Ever since I saw my first Screech Owl hunkered down in the saddle of an oak, I’ve given extra scrutiny to tree hollows in the woodlands, looking for a bird face peeking out.
Our friend in darn-near-the-middle-of-nowhere California found such a face — in a cavity nest in her backyard — a yard that literally butts up against national forest. She’s got cattle dogs who wear vivid collars to protect them from mistaken identity in the line of coyote fire. These same dogs alert her to the chatter of spring birds in unexpected locations, and nest sculptures that surpass Alexander Calder in execution.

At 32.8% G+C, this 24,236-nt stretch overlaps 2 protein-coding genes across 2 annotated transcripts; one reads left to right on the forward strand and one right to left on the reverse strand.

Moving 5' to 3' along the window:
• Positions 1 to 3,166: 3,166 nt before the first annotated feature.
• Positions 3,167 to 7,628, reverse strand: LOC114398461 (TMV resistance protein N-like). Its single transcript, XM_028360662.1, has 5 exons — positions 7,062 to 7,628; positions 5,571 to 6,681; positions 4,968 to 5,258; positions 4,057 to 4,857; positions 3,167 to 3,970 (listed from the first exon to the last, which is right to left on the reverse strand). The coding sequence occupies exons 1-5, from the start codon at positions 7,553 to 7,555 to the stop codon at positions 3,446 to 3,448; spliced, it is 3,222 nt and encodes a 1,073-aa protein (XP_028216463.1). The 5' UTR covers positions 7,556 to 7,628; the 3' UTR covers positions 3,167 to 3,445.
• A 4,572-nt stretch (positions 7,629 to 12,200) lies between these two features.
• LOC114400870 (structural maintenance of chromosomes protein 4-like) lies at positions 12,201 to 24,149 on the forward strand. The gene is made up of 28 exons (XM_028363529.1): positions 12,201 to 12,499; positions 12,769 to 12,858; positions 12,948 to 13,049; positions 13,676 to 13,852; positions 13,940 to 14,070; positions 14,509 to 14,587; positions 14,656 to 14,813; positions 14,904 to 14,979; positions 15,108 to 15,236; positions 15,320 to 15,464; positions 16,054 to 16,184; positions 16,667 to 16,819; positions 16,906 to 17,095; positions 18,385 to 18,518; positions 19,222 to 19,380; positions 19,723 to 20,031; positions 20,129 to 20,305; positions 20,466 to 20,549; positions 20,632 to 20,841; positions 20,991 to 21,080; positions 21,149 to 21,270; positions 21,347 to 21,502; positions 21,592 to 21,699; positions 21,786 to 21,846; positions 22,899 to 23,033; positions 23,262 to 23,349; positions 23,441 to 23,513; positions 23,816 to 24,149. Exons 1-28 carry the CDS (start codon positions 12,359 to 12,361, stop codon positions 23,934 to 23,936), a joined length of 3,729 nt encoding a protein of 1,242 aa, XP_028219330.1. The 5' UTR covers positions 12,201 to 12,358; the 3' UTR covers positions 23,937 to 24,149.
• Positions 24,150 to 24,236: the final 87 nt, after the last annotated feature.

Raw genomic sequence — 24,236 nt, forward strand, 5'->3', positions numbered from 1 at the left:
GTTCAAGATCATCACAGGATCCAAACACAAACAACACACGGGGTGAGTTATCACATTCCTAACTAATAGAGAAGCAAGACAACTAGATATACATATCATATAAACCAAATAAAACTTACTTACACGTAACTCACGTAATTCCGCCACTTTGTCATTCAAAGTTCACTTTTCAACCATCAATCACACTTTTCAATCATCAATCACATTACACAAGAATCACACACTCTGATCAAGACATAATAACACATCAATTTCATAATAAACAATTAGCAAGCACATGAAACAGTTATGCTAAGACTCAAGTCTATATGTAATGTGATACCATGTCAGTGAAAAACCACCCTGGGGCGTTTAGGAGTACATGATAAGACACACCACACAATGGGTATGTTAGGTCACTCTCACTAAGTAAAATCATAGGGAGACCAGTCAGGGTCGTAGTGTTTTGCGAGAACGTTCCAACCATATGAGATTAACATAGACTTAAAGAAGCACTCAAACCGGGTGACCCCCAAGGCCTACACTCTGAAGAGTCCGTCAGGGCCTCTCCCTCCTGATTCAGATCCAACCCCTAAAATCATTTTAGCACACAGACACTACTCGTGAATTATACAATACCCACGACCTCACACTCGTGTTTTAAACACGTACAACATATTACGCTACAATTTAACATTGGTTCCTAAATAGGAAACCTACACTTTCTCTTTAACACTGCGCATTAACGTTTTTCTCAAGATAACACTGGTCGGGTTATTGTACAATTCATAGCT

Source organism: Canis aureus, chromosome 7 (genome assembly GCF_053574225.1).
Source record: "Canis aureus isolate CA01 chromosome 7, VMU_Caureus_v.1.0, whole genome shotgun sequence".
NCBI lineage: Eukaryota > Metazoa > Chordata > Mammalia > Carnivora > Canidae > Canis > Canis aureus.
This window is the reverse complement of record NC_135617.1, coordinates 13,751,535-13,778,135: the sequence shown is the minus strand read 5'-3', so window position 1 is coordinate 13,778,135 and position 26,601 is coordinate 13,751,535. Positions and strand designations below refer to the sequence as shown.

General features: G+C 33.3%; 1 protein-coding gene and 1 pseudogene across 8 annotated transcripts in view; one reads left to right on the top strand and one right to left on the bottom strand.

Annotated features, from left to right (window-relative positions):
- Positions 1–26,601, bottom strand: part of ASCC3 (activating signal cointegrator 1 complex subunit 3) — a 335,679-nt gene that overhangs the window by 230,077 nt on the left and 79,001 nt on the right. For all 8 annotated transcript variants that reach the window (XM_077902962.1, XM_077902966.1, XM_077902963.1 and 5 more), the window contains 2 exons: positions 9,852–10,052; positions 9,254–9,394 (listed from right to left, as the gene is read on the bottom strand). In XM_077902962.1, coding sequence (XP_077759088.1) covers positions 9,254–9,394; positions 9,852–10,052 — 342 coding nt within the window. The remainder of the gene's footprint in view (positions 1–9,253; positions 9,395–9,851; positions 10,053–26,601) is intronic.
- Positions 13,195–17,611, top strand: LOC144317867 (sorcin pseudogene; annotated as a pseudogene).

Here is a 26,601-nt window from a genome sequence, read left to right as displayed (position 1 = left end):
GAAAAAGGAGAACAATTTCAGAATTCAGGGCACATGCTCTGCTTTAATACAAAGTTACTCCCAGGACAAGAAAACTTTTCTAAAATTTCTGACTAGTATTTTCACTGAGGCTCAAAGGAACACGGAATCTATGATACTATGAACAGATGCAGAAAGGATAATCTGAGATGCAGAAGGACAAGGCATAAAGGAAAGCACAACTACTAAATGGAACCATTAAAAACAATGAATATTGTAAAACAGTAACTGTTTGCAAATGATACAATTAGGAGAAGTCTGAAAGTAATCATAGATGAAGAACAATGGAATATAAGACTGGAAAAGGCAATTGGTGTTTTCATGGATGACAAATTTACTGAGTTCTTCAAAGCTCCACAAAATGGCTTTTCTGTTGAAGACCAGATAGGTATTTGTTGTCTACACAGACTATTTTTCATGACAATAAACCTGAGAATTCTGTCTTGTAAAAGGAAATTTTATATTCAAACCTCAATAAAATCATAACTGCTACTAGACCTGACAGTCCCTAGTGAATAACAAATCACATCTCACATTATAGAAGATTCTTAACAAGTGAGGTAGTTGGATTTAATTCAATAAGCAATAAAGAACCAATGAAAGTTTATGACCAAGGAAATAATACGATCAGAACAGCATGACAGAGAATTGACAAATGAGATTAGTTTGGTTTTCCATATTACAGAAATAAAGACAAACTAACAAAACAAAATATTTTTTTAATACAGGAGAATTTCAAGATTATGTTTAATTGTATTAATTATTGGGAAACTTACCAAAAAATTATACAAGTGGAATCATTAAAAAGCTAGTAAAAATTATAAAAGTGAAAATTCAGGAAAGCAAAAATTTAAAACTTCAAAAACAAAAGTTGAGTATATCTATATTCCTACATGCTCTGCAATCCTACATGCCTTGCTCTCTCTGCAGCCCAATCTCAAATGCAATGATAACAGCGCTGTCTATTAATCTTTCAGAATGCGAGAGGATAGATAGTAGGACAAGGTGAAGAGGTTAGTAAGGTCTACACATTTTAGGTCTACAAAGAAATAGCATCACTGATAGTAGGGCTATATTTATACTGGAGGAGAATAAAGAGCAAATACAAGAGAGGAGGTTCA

The dogs knew about this chickadee family that made a home outside the guest room window. I thought at first this was a Black-capped Chickadee, but then noticed the faintest of eyebrows which could indicate Mountain Chickadee, a more obvious choice in the area where we were.
These chickadees will use an existing hole in a tree, or carve out their own in softer, rotting wood. I shot these images through the glass as both parents brought beetle goods to the baby, living in a room with a view. (I’m not sure if I was seeing a rotating series of babies or just the one. The clutch size is usually several eggs.)
I love the yellow gape and expressive eyes of this little one. He alternated between recluse and voyeur during our stay. The sound barrier of a window kept my camera shutter from scaring him back into seclusion when I snapped these photos.